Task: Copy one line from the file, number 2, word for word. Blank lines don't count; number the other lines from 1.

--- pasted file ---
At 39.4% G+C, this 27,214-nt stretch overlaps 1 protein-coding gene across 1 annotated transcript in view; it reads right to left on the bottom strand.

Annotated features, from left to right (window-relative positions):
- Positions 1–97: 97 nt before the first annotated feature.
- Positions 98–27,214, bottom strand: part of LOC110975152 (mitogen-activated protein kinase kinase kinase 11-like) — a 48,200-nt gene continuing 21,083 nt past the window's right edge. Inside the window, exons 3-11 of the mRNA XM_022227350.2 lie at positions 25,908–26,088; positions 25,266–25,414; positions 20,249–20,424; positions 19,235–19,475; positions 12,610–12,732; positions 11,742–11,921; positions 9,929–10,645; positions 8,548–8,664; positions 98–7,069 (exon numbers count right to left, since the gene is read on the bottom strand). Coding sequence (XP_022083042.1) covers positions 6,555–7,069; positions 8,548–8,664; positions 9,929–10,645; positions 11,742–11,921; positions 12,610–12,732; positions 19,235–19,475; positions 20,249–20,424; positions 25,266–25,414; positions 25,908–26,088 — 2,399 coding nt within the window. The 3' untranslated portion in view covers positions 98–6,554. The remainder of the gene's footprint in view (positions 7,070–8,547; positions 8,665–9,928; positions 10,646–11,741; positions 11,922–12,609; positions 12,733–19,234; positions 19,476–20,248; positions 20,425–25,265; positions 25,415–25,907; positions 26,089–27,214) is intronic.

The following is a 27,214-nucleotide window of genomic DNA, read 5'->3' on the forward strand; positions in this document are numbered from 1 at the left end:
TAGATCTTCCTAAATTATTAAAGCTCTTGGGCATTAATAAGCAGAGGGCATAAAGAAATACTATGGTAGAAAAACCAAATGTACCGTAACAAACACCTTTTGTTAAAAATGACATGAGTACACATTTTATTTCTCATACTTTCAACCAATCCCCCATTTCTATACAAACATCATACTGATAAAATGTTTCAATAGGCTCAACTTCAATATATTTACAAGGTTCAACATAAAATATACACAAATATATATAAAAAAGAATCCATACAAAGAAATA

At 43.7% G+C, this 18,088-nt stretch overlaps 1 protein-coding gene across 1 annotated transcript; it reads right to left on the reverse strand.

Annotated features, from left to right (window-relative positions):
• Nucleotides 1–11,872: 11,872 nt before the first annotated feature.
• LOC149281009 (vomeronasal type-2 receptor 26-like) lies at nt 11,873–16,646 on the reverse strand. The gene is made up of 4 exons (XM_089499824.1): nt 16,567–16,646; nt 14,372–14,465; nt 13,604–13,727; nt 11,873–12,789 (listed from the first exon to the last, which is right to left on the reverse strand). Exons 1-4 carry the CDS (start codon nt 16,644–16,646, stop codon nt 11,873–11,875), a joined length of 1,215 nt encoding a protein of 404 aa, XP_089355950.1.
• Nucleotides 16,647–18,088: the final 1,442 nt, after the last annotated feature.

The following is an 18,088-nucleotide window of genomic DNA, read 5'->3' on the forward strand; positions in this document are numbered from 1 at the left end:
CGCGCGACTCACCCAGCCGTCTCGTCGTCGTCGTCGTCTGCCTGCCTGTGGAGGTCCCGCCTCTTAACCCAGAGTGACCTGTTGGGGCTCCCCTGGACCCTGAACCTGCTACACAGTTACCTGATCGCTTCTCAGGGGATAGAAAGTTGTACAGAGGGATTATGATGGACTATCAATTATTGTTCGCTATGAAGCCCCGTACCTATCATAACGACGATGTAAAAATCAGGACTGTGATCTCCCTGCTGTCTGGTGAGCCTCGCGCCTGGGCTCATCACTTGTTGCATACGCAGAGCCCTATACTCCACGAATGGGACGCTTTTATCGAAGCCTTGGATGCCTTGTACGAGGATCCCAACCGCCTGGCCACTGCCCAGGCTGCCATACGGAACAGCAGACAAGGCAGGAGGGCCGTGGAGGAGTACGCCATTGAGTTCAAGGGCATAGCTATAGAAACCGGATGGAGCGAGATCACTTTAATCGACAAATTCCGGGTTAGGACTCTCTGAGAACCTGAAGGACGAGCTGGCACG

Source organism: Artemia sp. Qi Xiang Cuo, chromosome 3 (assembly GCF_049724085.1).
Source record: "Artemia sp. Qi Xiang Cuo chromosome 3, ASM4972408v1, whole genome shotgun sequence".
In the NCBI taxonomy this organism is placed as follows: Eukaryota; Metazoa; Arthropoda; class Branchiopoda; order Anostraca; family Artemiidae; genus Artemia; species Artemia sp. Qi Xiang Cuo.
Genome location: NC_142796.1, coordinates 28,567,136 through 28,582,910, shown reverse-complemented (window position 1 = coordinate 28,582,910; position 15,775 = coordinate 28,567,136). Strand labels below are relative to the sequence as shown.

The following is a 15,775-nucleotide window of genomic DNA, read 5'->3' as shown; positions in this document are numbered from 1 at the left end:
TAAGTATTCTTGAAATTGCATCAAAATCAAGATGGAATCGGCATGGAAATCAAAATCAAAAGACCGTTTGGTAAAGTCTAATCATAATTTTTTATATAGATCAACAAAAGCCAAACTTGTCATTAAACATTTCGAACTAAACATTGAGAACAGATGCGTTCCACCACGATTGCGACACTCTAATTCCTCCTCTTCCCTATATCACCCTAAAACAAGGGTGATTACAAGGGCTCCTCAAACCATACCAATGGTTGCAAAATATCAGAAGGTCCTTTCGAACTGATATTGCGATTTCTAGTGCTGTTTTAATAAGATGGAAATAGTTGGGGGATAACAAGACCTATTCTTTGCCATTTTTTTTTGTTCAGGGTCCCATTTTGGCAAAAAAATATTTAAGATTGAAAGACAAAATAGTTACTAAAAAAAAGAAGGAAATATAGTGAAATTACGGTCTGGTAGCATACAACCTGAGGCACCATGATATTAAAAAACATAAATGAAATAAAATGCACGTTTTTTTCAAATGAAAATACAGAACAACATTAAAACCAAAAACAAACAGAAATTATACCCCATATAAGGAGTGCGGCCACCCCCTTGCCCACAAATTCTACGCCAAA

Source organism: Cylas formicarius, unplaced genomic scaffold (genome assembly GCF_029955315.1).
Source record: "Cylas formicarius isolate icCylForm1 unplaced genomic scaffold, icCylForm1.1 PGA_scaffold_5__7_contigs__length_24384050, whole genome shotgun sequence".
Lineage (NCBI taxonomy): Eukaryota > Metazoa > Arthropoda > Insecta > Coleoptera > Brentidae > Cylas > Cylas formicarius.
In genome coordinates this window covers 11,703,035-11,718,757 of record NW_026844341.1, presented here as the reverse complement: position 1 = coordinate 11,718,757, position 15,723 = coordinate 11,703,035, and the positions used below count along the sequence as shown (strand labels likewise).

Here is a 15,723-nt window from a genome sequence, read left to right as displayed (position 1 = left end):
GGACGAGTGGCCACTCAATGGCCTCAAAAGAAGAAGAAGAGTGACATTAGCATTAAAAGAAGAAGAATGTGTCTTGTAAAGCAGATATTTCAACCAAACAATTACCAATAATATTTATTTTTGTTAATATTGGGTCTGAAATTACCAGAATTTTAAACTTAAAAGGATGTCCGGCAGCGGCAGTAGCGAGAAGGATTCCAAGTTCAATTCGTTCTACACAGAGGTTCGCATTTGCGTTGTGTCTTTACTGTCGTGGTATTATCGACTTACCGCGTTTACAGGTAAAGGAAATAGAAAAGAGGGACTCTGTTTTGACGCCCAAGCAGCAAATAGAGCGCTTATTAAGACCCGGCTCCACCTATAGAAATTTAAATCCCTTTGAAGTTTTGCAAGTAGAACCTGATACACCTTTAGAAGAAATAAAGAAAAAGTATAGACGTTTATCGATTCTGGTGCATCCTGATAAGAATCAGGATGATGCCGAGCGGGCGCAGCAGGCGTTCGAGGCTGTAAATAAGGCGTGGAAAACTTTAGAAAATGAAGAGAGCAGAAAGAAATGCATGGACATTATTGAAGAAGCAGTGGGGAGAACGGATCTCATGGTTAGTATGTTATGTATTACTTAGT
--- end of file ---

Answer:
Annotated features, from left to right (window-relative positions):